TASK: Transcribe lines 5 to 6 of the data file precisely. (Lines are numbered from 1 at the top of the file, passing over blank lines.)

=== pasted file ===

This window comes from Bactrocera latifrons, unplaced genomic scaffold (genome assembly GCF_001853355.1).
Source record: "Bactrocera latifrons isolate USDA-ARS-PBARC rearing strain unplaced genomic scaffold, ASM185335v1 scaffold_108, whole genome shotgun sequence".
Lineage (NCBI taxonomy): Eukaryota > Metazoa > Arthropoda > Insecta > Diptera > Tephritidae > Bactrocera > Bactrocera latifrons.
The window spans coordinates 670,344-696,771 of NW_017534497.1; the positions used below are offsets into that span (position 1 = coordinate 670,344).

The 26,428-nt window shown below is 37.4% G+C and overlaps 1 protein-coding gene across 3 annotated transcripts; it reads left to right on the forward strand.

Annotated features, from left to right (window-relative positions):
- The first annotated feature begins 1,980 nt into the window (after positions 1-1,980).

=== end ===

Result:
The 26,428-nt window shown below is 37.4% G+C and overlaps 1 protein-coding gene across 3 annotated transcripts; it reads left to right on the forward strand.

Annotated features, from left to right (window-relative positions):